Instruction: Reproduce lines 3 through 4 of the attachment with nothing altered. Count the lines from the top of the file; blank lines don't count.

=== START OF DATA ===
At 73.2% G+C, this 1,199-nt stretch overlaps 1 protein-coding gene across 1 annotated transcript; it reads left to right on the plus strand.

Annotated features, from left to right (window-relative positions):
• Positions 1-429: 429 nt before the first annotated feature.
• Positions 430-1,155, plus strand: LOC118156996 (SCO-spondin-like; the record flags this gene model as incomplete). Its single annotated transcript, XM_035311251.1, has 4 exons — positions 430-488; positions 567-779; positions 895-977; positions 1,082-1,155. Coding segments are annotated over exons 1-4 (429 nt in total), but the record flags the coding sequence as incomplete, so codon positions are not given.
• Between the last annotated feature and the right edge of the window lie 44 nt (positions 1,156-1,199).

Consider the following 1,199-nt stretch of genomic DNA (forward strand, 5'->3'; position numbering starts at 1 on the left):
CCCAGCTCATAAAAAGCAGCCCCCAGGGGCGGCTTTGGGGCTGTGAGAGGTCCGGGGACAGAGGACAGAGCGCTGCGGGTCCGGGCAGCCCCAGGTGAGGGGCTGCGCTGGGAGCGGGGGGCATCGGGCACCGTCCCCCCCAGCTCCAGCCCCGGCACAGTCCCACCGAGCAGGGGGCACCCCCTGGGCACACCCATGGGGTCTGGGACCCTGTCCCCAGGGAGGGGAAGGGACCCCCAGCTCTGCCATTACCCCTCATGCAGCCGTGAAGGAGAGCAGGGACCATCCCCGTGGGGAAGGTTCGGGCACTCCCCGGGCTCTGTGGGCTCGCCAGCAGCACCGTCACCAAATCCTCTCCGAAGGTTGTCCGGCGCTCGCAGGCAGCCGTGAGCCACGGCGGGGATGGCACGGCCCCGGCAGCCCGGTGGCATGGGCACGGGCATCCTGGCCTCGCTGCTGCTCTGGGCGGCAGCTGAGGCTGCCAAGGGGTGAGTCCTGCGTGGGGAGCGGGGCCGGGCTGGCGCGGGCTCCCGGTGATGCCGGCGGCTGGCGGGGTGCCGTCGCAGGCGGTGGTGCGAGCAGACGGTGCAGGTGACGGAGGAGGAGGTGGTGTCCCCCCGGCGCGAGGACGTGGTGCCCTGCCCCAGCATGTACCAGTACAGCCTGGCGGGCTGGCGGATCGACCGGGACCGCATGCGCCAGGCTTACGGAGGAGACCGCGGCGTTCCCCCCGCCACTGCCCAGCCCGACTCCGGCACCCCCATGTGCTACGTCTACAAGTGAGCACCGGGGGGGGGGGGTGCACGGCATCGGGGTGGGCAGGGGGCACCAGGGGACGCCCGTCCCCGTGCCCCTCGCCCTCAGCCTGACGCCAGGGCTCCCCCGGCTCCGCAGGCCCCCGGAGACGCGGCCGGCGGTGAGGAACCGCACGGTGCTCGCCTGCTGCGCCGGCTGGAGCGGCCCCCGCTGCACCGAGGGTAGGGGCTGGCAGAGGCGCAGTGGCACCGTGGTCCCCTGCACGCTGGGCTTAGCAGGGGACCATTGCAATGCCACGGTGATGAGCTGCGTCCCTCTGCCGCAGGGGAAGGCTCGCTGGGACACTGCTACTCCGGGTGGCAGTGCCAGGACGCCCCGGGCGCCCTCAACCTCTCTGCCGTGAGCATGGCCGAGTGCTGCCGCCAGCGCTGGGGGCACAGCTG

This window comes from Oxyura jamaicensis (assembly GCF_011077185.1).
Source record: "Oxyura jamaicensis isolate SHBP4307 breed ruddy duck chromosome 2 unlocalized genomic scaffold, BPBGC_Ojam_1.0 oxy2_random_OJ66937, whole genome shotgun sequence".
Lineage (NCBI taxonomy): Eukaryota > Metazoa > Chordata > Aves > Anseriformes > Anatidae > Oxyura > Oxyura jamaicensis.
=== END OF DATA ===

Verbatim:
• Positions 1-429: 429 nt before the first annotated feature.
• Positions 430-1,155, plus strand: LOC118156996 (SCO-spondin-like; the record flags this gene model as incomplete). Its single annotated transcript, XM_035311251.1, has 4 exons — positions 430-488; positions 567-779; positions 895-977; positions 1,082-1,155. Coding segments are annotated over exons 1-4 (429 nt in total), but the record flags the coding sequence as incomplete, so codon positions are not given.